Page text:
Lake Coatepeque

After about 30-45 minutes at the top, the guide started to round the group up and we made our way back down. Or descent was a lot quicker taking just under an hour to get back to the main road. We then walked back up the hill to the car park, where we waited for the 4pm bus back to Santa Ana. We had a great day hiking Santa Ana volcano and would definitely recommend the hike to anyone visiting El Salvador.

Ruta de las Flores

On our second and final full day in Santa Ana, we bussed out to Ruta de las Flores. Arriving in heavy rain, our day was a washout as the rain just got heavier and heavier. We ended up taking shelter in different coffee shops along the way. We can’t write much about our experience, as we really saw nothing. But we can tell you that the coffee from the region was very good!

Getting to Santa Ana from Antigua

  • We took a 7.45am tourist shuttle to El Tunco GTQ150p/p (US$20p/p)
  • We reached the border by 10.35am. The driver helped us with exiting Guatemala and entering El Salvador which only took 15 mins.
  • You do not get stamped in and out of El Salvador. Instead immigration gives you a ticket. DO NOT LOSE THIS as you need it to exit the country.
  • There are toilets and money men on both sides of the border.
  • Instead of going all the way to the beach, the driver dropped us at the intersection to Sonsonate at 11.35am.
  • We waited 10 mins and jumped on a chicken bus to Sonsonate bus depot US$.65p/p
  • From Sonsonate bus station, we took a chicken bus to Santa Ana US$.65p/p.
  • We arrived at Santa Ana at 2pm. From there, it was a 20 min walk to our casa.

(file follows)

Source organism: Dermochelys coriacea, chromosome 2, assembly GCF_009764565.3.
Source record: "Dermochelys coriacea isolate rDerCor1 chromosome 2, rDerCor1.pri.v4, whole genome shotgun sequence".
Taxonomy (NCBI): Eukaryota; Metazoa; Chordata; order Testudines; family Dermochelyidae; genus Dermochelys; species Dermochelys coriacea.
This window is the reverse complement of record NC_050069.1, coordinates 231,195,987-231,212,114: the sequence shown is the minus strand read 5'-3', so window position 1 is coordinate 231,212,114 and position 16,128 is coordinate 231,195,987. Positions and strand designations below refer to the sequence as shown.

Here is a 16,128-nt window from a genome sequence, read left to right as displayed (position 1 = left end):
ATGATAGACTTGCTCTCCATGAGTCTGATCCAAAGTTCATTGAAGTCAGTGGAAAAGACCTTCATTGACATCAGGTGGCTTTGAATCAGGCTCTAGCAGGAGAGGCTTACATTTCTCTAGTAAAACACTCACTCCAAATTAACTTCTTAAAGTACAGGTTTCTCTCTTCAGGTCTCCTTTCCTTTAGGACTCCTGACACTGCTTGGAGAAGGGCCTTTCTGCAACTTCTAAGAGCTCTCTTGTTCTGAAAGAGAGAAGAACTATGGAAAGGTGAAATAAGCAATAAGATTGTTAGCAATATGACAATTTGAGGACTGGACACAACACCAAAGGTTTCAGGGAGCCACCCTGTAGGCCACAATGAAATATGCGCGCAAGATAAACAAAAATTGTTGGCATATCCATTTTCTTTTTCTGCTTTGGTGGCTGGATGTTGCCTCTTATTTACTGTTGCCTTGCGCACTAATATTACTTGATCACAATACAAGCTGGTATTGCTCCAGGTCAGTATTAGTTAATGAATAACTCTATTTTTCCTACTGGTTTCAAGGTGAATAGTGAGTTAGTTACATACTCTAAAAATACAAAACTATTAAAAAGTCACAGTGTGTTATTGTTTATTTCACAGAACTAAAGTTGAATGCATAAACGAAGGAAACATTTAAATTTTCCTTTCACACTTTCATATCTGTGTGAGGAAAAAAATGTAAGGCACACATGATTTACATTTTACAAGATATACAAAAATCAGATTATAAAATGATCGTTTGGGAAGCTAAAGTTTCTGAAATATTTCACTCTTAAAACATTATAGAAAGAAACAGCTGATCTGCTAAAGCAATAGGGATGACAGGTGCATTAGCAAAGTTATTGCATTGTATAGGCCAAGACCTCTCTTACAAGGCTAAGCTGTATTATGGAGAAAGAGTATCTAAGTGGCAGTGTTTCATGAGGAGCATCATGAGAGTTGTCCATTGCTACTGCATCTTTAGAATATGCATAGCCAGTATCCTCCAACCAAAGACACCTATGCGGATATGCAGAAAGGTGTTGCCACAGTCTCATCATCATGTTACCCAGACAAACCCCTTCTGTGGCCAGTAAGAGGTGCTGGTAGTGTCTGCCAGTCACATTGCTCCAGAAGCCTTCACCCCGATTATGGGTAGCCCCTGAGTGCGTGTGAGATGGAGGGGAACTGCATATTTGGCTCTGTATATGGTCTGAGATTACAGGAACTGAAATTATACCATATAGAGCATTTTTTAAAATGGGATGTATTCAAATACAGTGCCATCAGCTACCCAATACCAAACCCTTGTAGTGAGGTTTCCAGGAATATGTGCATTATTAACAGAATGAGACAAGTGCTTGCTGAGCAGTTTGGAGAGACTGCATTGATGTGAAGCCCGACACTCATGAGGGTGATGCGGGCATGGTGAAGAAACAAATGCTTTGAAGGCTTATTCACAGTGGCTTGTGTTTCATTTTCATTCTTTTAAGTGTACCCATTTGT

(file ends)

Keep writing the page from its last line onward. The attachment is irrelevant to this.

• Casa Vieja Guest House – We had such a great time Casa Vieja. Luis was so friendly and incredibly helpful and made our stay so easy and memorable. Luis’ whole family was delightful and the Casa had a really warm family feeling. The kitchen facilities we really useful, wifi was great and the rooms were large and clean. It was also about half the price of the popular hostels in town.

Parque Nacional Los Volcanes prices (June 2018)

  • Cerro Verde Park fee $1p/p
  • Guide Fee (tip) $1p/p
  • Santa Ana Volcano Entrance Fee $6p/p
  • Bus 248 departs La Vencedora bus station to Cerro Verde National Park at 7:30am. It takes about 2 hours to get to the park entrance. The bus driver will let you know when to get off. USD$0.90p/p
  • The bus departs Cerro Verde National Park at 16:00. USD$0.90p/p
    • It’s worth checking the bus times and park fees in advance with your accommodation, in case of any changes.


  • When we visited Santa Ana, it was not possible to hike the Santa Ana Volcano independently due to safety concerns (tourists have been attacked in the past). Therefore, we had to join the public hike which departed once a day. We had a couple of guides and an armed police officer escort us to the summit.
  • The briefing was entirely in Spanish. But the guide spoke English one on one.
  • There was around 60 people on our hike. During the high season, there may be as many as 300 people in the one group!
  • Despite the amount of people on the hike, we didn’t actually feel too crowded. There was plenty of space at the top. But if you’re a fast hiker, we recommend getting to the front of the group!
  • Take a packed lunch to enjoy with the views at the summit. Take plenty of water too.
  • Travelling during the drier months of November-April, should offer better views in and around Cerro Verde National Park. It should also offer better conditions to explore Ruta de las Flores. It will also be much busier.
  • Don’t feel you need to pre-book an expensive day trip to hike Santa Ana volcano. We paid a total of US$9.80p/p. Taking public buses was easy, even though we didn’t speak Spanish.
  • There were toilets located at the car park. Take some cash if you want coffee (US$.50) etc. There was a small fee to use the toilets too.